Again - what happened to the lyrics? They're better than The Fez, but still.

Haitian Divorce is a tour de force, and Everything You Did is... well I was gonna say fun... if a Steely Dan song can be said to be fun. (And kudos for the Eagles shout-out!)

And then - we're kind of back to a locked groove on the final song "The Royal Scam". However - the lyrics and subject matter redeem this one for me. The sense of dread and menace - and the continued lies generation to generation. Amazing.

So - overall? There's a lot to like here - but - wow - in some ways - a step back from its predecessors. It seems like some of the basic material was weaker - hence the need to dig back into the songwriting demos - but the "band" was tighter, hence the longer, virtuoso instrumental passages.

For me, this is the weakest of Steely Dan's albums so far - but not the weakest overall. That's coming up. And - it's still pretty close to the others. Any other band would be lucky to have this one - but the previous 4 Steely Dan albums set a very high bar for this band, and this one doesn't quite make it.


Thursday, September 21, 2017

Steely Dan - Album By Album - Katy Lied

(from the Can You Hear Me Doctor? department)

Not much to needed to setup this review.  Enjoy!

Oh - yeah - the "parent theory". That's in Everyone's Gone To The Movies. The "parent theory" is that the parents have found someone to watch the kids - and they're finally alone - hence the line "Everyone's Gone To The Movies - Now We're Alone At Last."  Meanwhile - the kids are watching films in the den with Mr. LaPage.  This is probably not a good idea.


Katy lies
You could see it in her eyes...

So - Katy Lied. Where the 'Dan ends all pretense of being a band and turns into a songwriting/performance/recording collective.

That being said - it's a great album.

Black Friday is the perfect start to this album - it sets the tone for the new Dan and introduces us to the new cast of session players, not to mention the upcoming economic collapse, and some possible activities we can indulge in. From there, we delve into the underbelly of civilization - and the typical Dan lyrical concerns - while the increasingly smooth - and immaculately recorded - sounds flow. Bad Sneakers, Rose Darling, and Daddy Don't Live In That New York City No More keep the momentum going - building up to the tropical wasteoid junkie love triangle of Doctor Wu. One of the highlights of the album for sure - and that screaming during the fade? Amazing.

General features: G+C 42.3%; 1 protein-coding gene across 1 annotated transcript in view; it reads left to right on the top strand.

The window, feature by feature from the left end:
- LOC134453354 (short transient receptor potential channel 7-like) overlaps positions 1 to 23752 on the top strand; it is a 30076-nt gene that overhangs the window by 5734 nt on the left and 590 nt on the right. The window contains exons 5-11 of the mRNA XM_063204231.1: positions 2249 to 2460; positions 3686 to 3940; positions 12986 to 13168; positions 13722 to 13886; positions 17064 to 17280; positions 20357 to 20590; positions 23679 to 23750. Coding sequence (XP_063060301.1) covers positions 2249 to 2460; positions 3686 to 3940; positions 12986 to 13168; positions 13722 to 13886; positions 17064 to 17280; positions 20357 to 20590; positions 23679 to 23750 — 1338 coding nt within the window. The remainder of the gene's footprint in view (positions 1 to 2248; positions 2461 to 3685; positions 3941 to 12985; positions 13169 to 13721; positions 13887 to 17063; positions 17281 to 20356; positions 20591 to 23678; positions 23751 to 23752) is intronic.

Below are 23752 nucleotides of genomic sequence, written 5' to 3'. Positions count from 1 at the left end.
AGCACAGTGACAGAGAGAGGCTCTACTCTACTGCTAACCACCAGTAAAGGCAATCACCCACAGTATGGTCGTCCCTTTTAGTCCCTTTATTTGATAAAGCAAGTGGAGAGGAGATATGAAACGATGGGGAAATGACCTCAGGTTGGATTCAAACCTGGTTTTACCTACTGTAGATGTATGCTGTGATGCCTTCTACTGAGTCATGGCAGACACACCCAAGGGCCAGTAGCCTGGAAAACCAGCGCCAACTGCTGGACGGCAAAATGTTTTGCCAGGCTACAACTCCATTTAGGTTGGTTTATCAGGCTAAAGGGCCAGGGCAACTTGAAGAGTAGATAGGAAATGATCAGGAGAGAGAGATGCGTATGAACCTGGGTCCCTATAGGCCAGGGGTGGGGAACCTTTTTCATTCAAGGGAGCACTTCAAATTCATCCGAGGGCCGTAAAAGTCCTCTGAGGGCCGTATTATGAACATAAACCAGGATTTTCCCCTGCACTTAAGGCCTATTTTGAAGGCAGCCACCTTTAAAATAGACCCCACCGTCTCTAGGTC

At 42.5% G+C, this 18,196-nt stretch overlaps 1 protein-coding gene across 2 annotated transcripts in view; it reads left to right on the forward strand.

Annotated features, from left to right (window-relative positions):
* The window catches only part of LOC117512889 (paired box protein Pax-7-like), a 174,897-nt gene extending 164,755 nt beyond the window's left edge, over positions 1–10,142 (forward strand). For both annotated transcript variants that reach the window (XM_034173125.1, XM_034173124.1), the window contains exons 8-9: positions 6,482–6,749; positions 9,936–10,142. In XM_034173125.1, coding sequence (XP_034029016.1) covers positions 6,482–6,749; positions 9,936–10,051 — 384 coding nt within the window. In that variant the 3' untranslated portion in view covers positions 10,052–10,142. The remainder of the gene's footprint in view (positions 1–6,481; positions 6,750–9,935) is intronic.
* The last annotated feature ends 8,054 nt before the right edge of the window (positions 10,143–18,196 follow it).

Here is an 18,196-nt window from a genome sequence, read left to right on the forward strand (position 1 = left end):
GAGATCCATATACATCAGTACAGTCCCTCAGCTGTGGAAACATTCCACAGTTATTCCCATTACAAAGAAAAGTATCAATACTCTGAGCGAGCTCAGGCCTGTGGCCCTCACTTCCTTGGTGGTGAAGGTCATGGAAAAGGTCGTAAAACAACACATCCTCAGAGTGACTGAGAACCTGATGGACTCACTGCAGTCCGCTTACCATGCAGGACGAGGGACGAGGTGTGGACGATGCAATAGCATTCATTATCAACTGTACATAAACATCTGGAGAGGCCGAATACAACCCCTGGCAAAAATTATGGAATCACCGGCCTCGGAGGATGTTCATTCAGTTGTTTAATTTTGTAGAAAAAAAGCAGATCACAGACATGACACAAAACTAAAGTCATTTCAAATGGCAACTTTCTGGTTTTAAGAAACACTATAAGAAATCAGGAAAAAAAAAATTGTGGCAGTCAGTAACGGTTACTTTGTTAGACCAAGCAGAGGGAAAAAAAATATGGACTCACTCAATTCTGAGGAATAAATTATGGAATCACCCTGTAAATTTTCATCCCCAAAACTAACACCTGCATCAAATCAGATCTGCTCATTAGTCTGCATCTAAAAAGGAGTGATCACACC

Side 2 kicks off with, oddly enough - another one of my favorite Dan songs. Everyone's Gone To The Movies is lyrically nasty, sonically fascinating and catchy as hell. It's the kind of song you find yourself singing along with - and regretting - but singing along anyway. Yeah - I know - the subject matter - not cool. (And I love some of the analysis I've read here - the parent theory is quite good!) But - I don't think the Dan ever equaled the catchy perversity of this song. Certainly - the demo on Citizen Steely Dan - as well done as it is - is not in the same league. (And, speaking of perversion, we'll have to chat about good old Cousin Dupree later!)

From there, side 2 moves on excellently. Your Gold Teeth II swings, Chain Lightning is tasty as all get out, Any World is soaring, and Throw Back The Little Ones - with it's odd, janky piano - ends the album just right.

There's a lot to like on this one - it's one of my top Dan albums. Even with all the studio cats - the Dan still sounds energized. Something that, unfortunately, did not last on the next album - but I'm getting slightly ahead of myself.

So - yeah - Countdown is still my top Dan album - but this one fights Pretzel Logic (and a couple of worthy upcoming contenders) for the follow-up position.


Wednesday, September 20, 2017

Steely Dan - Album By Album - Pretzel Logic

(from the Three weight ounce pure golden ring no precious stone department)

Hi everyone,